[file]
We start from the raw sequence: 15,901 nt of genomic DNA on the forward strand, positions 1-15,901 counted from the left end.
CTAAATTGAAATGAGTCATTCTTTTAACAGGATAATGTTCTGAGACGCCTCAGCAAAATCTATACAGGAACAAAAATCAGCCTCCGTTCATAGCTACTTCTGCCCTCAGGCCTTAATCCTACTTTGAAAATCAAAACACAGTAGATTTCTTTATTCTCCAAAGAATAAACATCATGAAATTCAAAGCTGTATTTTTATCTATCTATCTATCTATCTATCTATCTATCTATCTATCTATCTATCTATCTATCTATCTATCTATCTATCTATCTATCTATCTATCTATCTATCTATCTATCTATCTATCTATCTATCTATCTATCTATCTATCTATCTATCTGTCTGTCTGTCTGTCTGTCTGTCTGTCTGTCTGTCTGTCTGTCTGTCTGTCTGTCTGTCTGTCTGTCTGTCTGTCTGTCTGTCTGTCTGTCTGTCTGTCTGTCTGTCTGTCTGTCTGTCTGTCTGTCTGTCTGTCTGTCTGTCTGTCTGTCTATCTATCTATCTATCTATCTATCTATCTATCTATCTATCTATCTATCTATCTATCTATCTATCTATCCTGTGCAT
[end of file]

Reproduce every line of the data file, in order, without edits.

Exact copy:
We start from the raw sequence: 15,901 nt of genomic DNA on the forward strand, positions 1-15,901 counted from the left end.
CTAAATTGAAATGAGTCATTCTTTTAACAGGATAATGTTCTGAGACGCCTCAGCAAAATCTATACAGGAACAAAAATCAGCCTCCGTTCATAGCTACTTCTGCCCTCAGGCCTTAATCCTACTTTGAAAATCAAAACACAGTAGATTTCTTTATTCTCCAAAGAATAAACATCATGAAATTCAAAGCTGTATTTTTATCTATCTATCTATCTATCTATCTATCTATCTATCTATCTATCTATCTATCTATCTATCTATCTATCTATCTATCTATCTATCTATCTATCTATCTATCTATCTATCTATCTATCTATCTATCTATCTATCTATCTATCTATCTGTCTGTCTGTCTGTCTGTCTGTCTGTCTGTCTGTCTGTCTGTCTGTCTGTCTGTCTGTCTGTCTGTCTGTCTGTCTGTCTGTCTGTCTGTCTGTCTGTCTGTCTGTCTGTCTGTCTGTCTGTCTGTCTGTCTGTCTGTCTGTCTGTCTGTCTATCTATCTATCTATCTATCTATCTATCTATCTATCTATCTATCTATCTATCTATCTATCTATCTATCCTGTGCAT